at N.A.M.E., February 5 and 6
What does it mean that for a 20th-anniversary celebration of performance art at N.A.M.E. only two out of seven acts actually performed? In this two-night program, only Fluid Measure Performance Company and Phil Berkman appeared live and in person and delivered actual performance art.
Sure, Sharon Evans and James Grigsby were there in the flesh, but both read from scripts in a literary vein. And Nicholas Sistler did offer a terrific sound piece--performance by any definition--but it was not conceived as a separate piece in itself: this was the sound track from a 1985 live performance, underscoring the evening's lack of exigency. When an audience member asked Sistler to describe the work the sound had accompanied, he did so in an impromptu and affable fashion--in itself a performance of sorts, offering the kind of wit and elaboration we were hungry for.
Organizer Lynn Book's concept for "Purple Heart" probably seemed like a good idea: invite back some of the artists who helped make N.A.M.E. a force in local performance. And a lot of these artists--like Evans, the members of Fluid Measure, Carmela Rago, and Grigsby--have fascinating interlocking histories. Perhaps not taken into account was the fact that many of these folks are no longer active participants in the performance scene. Jean Sousa makes experimental films. Evans is the artistic director of Live Bait Theater, where she also is a writer and director. Sistler has dedicated himself to painting.
Although they didn't deliver performance they way they used to, these artists nonetheless came through with thoughtful contributions. Sousa's short film The Circus took a hallucinatory look at the magic of performance, while the other two films in the program were more conceptual and experimental but still remarkably accessible. Evans read from two new works and a third from the early 1980s. Her readings were personable and energetic, and the story about the girl who bled from the eyes was both funny and sad. (Credit Evans with giving the Saturday-night program a sense of immediacy.) Sistler's sound piece involved eerie noises, voices yodeling, and an escalating, forbidding beat.
On Friday night, Fluid Measure provided the evening's best moments with Escape Velocity, a piece using movement and text to question the need for categorization, ambition, and proper expectations. Smart, warmly humorous, and a visual treat, Fluid Measure was the absolute highlight of the program.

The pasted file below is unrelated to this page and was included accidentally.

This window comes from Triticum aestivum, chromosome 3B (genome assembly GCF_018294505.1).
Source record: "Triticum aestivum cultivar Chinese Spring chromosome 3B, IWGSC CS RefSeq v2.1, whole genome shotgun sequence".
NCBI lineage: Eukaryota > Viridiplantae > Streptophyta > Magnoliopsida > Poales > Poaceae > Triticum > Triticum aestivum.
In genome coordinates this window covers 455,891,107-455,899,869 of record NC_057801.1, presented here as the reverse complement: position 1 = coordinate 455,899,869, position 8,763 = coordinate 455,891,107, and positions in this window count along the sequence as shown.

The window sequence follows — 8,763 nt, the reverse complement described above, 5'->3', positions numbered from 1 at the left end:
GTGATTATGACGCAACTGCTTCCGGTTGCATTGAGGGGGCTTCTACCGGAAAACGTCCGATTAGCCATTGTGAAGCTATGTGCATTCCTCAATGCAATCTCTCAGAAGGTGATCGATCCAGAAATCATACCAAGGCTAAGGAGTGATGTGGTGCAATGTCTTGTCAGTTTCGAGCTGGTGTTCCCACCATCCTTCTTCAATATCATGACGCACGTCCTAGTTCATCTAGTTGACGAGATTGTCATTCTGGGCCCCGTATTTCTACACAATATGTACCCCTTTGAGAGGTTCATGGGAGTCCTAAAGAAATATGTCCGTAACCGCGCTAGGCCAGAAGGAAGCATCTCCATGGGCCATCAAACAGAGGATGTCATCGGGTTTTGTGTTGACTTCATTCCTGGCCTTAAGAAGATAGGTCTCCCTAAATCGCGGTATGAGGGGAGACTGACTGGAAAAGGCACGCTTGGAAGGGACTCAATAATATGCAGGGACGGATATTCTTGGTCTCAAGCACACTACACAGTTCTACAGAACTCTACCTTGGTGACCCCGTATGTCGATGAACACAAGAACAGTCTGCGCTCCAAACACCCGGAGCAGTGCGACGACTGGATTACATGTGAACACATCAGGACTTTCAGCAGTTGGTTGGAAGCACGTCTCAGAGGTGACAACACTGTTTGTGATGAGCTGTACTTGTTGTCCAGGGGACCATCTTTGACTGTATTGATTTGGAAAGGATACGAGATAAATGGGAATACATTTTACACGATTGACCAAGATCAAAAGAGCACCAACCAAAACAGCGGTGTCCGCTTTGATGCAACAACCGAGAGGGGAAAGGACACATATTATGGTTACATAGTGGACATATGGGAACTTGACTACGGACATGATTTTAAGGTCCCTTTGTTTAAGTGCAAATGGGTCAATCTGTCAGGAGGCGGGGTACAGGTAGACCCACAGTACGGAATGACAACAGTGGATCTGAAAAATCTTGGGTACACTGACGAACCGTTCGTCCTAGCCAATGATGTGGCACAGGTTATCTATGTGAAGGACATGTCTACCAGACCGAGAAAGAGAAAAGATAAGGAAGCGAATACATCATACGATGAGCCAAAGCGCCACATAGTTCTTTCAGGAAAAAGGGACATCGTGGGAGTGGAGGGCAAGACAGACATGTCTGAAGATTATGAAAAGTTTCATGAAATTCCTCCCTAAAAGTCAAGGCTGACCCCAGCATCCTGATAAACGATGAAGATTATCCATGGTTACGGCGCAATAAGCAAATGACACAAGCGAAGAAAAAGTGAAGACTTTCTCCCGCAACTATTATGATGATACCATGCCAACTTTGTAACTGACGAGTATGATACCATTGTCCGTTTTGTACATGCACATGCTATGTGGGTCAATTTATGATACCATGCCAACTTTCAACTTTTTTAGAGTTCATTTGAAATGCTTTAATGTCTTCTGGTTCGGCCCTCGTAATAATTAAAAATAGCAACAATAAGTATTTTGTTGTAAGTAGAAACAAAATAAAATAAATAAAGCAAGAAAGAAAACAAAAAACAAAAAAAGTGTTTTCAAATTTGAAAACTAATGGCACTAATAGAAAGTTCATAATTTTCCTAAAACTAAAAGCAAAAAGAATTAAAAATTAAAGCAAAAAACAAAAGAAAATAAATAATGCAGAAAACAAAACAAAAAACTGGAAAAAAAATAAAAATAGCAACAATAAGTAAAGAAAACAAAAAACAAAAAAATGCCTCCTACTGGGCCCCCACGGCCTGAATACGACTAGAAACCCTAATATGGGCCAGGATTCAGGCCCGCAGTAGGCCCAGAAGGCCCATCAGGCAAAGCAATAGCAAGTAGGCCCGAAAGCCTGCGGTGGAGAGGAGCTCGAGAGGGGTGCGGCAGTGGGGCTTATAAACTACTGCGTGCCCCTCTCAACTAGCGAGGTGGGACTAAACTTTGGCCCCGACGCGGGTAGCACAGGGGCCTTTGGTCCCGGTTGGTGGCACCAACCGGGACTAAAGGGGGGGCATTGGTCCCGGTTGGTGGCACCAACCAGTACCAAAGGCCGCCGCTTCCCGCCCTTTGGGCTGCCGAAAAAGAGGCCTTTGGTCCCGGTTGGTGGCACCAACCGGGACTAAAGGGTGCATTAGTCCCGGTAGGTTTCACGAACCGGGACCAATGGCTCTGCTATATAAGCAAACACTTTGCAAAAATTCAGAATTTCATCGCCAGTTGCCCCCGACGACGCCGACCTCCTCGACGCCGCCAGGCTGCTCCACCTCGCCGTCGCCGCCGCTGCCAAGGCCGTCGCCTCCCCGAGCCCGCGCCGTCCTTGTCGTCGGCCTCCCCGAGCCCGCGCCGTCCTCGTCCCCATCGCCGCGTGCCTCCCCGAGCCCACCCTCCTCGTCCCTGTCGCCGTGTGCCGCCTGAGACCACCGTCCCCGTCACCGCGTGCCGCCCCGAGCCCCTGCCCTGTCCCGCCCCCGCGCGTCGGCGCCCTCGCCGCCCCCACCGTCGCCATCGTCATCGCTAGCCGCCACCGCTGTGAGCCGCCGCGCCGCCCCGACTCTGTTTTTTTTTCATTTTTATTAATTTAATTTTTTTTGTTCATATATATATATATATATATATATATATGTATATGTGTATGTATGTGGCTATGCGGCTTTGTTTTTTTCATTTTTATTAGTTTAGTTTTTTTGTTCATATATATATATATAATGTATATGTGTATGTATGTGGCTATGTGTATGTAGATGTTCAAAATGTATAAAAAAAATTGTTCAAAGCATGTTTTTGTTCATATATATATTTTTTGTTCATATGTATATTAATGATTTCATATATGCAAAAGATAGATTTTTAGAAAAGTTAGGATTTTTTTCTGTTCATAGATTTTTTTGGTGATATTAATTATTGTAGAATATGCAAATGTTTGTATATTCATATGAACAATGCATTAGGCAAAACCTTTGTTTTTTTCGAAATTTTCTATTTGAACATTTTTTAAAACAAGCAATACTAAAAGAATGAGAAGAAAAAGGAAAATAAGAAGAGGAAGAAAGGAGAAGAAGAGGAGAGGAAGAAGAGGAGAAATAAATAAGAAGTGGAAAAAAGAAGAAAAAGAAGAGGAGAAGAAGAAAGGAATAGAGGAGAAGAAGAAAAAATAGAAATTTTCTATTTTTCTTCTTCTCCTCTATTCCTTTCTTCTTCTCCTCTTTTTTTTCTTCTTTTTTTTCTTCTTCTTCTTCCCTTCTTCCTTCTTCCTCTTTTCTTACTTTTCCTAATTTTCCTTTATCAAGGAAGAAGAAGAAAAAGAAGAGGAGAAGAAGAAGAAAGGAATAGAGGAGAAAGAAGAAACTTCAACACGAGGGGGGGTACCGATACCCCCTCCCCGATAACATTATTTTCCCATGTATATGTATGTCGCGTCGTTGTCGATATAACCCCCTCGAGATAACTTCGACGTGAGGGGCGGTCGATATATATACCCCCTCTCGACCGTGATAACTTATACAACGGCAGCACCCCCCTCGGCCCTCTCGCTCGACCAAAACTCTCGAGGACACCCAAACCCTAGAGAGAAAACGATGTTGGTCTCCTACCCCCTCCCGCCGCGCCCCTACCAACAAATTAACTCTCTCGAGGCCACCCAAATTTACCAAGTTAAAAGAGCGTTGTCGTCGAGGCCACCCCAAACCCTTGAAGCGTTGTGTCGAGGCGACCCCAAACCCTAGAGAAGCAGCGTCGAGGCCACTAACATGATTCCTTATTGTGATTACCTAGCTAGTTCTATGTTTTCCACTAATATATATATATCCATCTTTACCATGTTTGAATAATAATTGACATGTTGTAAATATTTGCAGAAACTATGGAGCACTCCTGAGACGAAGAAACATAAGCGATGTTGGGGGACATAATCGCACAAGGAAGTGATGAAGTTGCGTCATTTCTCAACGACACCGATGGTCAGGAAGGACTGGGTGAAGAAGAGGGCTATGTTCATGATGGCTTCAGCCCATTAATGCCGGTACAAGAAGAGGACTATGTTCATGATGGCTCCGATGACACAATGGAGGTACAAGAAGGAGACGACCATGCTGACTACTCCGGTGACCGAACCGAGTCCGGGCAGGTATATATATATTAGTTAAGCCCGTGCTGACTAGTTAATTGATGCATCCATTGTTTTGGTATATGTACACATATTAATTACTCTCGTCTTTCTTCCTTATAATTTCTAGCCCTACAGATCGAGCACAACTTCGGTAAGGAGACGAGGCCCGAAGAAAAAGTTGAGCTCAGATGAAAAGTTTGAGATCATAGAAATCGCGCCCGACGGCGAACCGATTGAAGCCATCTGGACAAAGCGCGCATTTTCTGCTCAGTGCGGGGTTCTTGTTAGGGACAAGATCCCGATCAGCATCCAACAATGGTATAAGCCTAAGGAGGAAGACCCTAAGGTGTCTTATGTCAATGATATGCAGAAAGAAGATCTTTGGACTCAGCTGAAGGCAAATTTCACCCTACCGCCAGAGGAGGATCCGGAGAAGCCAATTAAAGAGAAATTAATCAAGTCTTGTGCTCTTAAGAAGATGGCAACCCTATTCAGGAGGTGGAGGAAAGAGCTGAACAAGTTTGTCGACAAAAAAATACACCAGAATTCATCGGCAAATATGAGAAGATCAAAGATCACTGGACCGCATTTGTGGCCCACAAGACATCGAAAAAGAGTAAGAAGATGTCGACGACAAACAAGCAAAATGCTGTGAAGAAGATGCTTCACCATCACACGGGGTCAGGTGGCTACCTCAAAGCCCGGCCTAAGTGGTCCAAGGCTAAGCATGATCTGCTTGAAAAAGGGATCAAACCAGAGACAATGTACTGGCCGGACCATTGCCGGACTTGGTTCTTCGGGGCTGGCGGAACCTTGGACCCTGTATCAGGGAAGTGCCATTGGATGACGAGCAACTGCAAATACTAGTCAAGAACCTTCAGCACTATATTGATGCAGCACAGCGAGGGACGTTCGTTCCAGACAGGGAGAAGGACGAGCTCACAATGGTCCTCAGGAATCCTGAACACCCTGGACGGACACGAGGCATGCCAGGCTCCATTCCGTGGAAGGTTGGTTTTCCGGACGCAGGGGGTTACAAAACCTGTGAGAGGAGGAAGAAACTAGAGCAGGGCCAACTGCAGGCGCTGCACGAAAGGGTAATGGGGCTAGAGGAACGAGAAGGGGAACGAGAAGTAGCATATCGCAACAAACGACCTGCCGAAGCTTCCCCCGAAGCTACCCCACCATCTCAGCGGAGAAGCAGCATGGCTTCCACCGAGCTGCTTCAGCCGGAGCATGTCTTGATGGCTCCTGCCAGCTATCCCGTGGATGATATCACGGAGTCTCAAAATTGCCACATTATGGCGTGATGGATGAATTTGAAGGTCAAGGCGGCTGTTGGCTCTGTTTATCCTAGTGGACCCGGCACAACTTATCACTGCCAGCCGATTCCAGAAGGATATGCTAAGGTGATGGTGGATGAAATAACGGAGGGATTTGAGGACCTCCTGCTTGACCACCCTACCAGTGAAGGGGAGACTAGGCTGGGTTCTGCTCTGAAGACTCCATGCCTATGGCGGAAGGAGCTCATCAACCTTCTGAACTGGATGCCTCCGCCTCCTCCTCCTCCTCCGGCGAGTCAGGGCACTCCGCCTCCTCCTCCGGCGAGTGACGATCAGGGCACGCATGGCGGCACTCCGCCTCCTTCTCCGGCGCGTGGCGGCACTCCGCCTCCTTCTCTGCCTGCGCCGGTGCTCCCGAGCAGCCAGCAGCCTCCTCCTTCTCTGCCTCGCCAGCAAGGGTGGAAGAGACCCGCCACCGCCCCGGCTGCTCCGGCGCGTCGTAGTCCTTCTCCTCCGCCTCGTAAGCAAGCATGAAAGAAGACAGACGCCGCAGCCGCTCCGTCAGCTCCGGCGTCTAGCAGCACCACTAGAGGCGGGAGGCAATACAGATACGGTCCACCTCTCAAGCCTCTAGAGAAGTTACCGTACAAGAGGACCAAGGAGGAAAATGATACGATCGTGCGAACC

Saturday night Berkman opened the show with a conceptual piece called Menage a Trois. Ed Maldonado (a curator), Irene Tsatsos (N.A.M.E.'s executive director), and Larry Muse (a Chicago Fire Department captain) placed two fire extinguishers in the N.A.M.E. space in accordance with Fire Department regulations. But because Maldonado, Tsatsos, and Muse did most of their work outside the performance area, and because most of the audience remained in that area with Berkman, who listened to the goings-on by means of a wineglass placed up against the wall, most of us probably didn't get much out of this piece.
More problematic were the contributions by Grigsby and Rago, two veterans who remain engaged in the performance scene. For his Friday-night entry, Grigsby chose to read from two relatively recent scripts. In One Year and Out the Other (written for a piece he did with Shirley Mordine nearly two years ago) is a loopy tale of love, sex, abandonment, reconciliation, fear, and hope, all told in the breathless style of a soap-opera summary; Here and There (also written for performance with Mordine) was undeveloped and ineffective. Unlike Evans, who sought to engage the audience in her reading, Grigsby was cool and aloof--as he is in many of his performances, but here it was off-putting. Grigsby barely lifted his eyes from the page.
Rago offered up Real Life--Stories From the Real World, a piece she also performed in the last year at Club Lower Links, Gallery 2, and the WAC-A-Go-Go benefit. It's in serious danger of being overexposed. This time, however, the work came in pieces: a ten-minute video of excerpts and a series of slides with text taken randomly from the work. Unfortunately the video, lacking the pacing of live performance, made this usually honest, serious work seem fragmented and shallow. The slides sometimes anticipated the video, robbing Rago of her best lines; other times the slides repeated material unnecessarily. In the end this version of Real Life seemed disorganized and rushed.
So what did it mean that so few live performances and so little new work was actually presented at "Purple Heart"? The answer probably will be found not in a big philosophical discussion about the current state of performance art but in something much more mundane: administrative and curatorial distraction. Overseen by Tsatsos and Book, ordinarily two of N.A.M.E.'s most imaginative and involved members, "Purple Heart" may be the victim of transition. Tsatsos is currently packing up to work at the Arts Club, and Book stepped down as cochair of N.A.M.E.'s performance committee last month to pursue other projects. Given how meticulous their previous work has been, it's hard to believe they genuinely thought this one out: I mean, three nonlive performances? Two literary readings? While the idea for "Purple Heart" might have looked good on the page (Grigsby, Rago, Sistler, et al), it simply didn't translate to the stage.
Art accompanying story in printed newspaper (not available in this archive): photo/Eileen Ryan.